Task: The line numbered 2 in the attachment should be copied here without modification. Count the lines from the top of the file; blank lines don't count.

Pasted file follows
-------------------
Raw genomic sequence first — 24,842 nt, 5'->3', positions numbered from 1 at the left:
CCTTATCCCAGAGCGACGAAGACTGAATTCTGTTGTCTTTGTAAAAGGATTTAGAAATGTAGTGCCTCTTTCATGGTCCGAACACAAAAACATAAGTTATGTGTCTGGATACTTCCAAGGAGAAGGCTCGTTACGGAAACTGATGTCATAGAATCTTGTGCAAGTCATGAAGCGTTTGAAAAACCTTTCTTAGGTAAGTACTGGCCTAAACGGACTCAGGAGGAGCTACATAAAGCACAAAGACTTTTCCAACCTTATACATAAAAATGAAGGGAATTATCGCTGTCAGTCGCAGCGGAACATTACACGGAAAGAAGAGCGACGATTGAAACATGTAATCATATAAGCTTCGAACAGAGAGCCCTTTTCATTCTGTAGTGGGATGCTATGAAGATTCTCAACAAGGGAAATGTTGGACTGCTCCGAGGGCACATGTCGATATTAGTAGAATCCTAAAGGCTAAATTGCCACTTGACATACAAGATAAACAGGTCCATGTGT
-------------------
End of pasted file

CCTTATCCCAGAGCGACGAAGACTGAATTCTGTTGTCTTTGTAAAAGGATTTAGAAATGTAGTGCCTCTTTCATGGTCCGAACACAAAAACATAAGTTATGTGTCTGGATACTTCCAAGGAGAAGGCTCGTTACGGAAACTGATGTCATAGAATCTTGTGCAAGTCATGAAGCGTTTGAAAAACCTTTCTTAGGTAAGTACTGGCCTAAACGGACTCAGGAGGAGCTACATAAAGCACAAAGACTTTTCCAACCTTATACATAAAAATGAAGGGAATTATCGCTGTCAGTCGCAGCGGAACATTACACGGAAAGAAGAGCGACGATTGAAACATGTAATCATATAAGCTTCGAACAGAGAGCCCTTTTCATTCTGTAGTGGGATGCTATGAAGATTCTCAACAAGGGAAATGTTGGACTGCTCCGAGGGCACATGTCGATATTAGTAGAATCCTAAAGGCTAAATTGCCACTTGACATACAAGATAAACAGGTCCATGTGT